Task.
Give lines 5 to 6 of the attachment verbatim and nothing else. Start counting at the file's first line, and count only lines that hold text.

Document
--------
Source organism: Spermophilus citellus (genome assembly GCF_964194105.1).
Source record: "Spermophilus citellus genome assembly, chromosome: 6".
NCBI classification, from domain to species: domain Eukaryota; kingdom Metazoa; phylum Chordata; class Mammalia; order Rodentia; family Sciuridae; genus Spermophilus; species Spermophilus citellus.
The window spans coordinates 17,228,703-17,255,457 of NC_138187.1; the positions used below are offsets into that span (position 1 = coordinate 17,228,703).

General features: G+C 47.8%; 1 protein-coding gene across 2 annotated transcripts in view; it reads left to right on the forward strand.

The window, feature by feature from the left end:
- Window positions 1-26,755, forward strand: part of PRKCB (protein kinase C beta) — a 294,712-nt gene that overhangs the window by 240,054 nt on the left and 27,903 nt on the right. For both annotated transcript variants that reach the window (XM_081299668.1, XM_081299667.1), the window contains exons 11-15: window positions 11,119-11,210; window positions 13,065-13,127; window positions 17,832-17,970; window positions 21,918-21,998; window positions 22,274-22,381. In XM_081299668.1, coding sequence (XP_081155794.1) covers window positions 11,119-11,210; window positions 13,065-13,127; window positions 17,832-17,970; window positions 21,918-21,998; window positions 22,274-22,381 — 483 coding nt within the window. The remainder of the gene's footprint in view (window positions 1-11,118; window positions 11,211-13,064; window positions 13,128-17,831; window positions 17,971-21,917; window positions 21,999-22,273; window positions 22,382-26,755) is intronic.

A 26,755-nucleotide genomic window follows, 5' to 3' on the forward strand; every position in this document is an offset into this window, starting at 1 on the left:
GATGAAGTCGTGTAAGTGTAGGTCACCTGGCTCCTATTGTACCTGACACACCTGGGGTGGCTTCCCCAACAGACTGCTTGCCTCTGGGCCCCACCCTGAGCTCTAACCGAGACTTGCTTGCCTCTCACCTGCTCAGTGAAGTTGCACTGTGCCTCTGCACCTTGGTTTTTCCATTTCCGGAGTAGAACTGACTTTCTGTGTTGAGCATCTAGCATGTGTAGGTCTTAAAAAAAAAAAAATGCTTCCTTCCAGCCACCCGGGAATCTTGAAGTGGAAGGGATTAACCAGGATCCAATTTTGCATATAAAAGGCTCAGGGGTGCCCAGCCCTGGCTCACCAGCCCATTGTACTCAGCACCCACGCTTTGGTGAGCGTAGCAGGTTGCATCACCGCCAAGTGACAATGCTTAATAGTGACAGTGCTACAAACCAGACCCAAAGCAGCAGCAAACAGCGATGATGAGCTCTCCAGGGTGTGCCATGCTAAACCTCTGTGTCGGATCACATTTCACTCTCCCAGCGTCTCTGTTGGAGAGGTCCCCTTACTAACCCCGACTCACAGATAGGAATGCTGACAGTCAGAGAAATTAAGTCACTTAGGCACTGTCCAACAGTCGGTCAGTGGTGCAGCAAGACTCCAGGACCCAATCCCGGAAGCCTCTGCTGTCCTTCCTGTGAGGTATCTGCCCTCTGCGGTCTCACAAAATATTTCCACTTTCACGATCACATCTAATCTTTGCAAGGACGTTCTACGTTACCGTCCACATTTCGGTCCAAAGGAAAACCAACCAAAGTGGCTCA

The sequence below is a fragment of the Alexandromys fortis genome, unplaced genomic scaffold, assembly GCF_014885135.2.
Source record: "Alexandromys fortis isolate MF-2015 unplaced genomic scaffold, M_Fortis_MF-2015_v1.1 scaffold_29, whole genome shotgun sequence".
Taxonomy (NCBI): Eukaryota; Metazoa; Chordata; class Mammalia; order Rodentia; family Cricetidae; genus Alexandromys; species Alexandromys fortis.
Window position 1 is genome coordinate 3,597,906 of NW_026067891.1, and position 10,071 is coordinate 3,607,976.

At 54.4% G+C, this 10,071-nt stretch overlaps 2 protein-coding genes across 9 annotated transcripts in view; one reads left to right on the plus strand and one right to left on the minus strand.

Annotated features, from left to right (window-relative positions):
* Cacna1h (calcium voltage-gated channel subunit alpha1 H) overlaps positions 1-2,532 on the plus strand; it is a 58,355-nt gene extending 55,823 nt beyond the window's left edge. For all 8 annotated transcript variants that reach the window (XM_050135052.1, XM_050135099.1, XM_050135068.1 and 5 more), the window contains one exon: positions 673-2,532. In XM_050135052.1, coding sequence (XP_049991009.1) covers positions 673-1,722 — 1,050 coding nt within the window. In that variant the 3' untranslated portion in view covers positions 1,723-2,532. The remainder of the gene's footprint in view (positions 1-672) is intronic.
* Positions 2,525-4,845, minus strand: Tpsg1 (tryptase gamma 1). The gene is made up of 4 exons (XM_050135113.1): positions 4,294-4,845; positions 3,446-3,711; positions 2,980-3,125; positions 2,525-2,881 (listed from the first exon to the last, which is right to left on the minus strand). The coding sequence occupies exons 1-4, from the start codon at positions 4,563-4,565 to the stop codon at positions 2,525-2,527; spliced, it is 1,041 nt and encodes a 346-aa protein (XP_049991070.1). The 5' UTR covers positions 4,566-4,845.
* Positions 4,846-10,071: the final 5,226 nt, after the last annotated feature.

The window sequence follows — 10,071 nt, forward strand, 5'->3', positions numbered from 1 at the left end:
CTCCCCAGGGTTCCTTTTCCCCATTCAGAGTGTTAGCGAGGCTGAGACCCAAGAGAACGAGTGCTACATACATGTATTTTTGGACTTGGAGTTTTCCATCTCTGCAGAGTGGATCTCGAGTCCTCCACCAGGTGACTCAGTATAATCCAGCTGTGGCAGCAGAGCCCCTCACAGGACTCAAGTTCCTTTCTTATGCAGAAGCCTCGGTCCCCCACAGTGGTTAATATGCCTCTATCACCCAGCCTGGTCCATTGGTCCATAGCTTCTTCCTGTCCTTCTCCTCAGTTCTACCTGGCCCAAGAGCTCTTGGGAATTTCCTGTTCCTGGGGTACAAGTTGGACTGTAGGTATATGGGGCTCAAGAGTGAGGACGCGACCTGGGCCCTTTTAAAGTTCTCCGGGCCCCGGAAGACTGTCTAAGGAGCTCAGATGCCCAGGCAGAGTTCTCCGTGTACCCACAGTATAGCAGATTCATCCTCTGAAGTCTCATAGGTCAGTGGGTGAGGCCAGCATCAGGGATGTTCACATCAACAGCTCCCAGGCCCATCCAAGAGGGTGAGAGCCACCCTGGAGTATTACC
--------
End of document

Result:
General features: G+C 47.8%; 1 protein-coding gene across 2 annotated transcripts in view; it reads left to right on the forward strand.

The window, feature by feature from the left end: